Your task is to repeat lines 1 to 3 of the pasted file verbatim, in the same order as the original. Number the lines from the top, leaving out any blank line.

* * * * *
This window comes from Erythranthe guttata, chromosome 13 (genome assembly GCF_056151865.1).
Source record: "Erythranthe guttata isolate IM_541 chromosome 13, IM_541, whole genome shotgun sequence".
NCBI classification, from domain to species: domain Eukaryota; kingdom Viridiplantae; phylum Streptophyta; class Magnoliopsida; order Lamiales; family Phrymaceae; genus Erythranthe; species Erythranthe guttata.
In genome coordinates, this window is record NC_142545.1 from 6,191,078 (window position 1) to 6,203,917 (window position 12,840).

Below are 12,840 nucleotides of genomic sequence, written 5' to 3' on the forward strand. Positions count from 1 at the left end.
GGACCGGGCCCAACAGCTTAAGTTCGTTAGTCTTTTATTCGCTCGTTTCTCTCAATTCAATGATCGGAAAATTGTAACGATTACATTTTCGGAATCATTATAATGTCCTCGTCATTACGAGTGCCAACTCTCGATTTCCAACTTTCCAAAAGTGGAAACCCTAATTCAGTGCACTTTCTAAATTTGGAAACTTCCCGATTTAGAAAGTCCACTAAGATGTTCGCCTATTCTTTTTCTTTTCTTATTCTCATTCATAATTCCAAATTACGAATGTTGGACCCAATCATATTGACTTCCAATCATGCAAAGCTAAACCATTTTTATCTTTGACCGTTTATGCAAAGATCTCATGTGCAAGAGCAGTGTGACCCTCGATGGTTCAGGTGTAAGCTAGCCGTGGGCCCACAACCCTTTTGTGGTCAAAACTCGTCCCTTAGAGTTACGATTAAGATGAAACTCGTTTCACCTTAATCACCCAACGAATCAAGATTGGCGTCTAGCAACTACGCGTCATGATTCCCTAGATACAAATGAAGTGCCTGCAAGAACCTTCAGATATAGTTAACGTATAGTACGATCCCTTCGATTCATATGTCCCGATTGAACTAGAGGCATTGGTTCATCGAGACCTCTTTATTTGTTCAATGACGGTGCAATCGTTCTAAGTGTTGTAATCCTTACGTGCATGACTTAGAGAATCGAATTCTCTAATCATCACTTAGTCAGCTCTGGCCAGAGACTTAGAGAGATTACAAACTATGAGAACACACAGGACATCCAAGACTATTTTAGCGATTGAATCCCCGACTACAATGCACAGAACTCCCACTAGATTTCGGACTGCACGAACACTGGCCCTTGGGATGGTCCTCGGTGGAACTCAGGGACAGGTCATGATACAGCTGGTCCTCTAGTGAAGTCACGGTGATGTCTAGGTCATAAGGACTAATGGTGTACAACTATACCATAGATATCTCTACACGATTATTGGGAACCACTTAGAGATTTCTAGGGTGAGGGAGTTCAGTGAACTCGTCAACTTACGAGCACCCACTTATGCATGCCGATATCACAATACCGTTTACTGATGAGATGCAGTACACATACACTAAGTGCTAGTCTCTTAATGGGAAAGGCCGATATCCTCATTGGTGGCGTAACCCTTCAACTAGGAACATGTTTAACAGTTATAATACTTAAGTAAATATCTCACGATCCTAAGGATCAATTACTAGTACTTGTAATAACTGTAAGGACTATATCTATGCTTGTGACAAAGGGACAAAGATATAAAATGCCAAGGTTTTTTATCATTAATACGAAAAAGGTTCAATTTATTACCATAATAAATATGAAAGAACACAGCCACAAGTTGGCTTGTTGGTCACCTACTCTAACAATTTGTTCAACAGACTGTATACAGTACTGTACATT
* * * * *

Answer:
This window comes from Erythranthe guttata, chromosome 13 (genome assembly GCF_056151865.1).
Source record: "Erythranthe guttata isolate IM_541 chromosome 13, IM_541, whole genome shotgun sequence".
NCBI classification, from domain to species: domain Eukaryota; kingdom Viridiplantae; phylum Streptophyta; class Magnoliopsida; order Lamiales; family Phrymaceae; genus Erythranthe; species Erythranthe guttata.